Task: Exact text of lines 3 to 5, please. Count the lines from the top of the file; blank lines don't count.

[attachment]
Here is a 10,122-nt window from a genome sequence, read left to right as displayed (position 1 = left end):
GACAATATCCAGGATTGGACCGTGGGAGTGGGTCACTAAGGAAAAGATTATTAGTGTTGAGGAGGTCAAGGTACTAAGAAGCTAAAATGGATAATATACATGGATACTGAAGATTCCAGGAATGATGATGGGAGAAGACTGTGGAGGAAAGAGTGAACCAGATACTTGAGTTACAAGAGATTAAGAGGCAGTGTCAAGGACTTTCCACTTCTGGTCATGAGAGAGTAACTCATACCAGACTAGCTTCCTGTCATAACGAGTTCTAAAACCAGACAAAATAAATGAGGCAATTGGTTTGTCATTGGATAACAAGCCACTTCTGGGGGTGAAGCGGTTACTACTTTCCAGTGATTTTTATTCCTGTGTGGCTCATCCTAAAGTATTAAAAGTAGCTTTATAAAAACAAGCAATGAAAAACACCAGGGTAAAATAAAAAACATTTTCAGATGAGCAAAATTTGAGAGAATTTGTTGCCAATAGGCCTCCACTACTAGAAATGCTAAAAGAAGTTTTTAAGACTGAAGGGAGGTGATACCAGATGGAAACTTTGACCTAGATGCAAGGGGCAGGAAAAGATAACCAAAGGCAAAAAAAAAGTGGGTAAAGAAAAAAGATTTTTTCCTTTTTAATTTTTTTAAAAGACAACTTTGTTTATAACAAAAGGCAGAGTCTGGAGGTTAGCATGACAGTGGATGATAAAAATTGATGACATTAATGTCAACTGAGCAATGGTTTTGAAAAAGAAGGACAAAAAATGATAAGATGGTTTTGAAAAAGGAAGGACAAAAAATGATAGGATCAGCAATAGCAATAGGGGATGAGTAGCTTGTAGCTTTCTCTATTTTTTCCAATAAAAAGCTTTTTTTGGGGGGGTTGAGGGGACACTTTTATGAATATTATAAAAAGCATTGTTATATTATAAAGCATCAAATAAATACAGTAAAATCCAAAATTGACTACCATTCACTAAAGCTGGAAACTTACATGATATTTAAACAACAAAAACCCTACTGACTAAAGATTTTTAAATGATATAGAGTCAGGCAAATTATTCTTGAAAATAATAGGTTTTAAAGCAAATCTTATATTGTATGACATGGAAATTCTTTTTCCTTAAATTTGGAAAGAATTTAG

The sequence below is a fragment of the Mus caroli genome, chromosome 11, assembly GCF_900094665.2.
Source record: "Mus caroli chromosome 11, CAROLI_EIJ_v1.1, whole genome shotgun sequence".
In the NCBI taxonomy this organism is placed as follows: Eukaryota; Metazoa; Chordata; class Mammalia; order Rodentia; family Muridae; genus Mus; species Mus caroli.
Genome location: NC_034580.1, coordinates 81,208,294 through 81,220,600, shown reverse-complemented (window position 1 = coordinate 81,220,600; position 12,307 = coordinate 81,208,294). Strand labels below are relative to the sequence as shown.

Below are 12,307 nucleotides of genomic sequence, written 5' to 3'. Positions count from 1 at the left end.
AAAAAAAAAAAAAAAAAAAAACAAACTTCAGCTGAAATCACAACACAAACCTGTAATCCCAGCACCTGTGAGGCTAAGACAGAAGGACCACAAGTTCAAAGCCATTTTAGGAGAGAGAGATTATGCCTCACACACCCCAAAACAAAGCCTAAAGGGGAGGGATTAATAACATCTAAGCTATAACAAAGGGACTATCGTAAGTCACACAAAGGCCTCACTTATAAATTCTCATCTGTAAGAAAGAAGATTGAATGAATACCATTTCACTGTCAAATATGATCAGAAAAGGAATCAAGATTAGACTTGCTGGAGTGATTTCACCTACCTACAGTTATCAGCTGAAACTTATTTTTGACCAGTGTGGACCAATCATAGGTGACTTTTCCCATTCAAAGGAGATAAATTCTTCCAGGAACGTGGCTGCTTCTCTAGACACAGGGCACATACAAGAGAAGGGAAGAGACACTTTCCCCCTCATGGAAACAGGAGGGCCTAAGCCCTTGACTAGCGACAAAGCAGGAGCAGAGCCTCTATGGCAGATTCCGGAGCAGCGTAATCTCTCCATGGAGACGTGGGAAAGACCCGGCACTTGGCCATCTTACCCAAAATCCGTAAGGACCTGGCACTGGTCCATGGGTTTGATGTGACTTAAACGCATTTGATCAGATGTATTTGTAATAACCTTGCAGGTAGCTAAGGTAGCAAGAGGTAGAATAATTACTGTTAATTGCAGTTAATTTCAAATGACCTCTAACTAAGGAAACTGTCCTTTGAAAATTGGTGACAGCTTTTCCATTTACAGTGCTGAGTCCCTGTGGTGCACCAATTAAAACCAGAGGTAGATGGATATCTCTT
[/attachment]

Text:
The sequence below is a fragment of the Mus caroli genome, chromosome 11, assembly GCF_900094665.2.
Source record: "Mus caroli chromosome 11, CAROLI_EIJ_v1.1, whole genome shotgun sequence".
In the NCBI taxonomy this organism is placed as follows: Eukaryota; Metazoa; Chordata; class Mammalia; order Rodentia; family Muridae; genus Mus; species Mus caroli.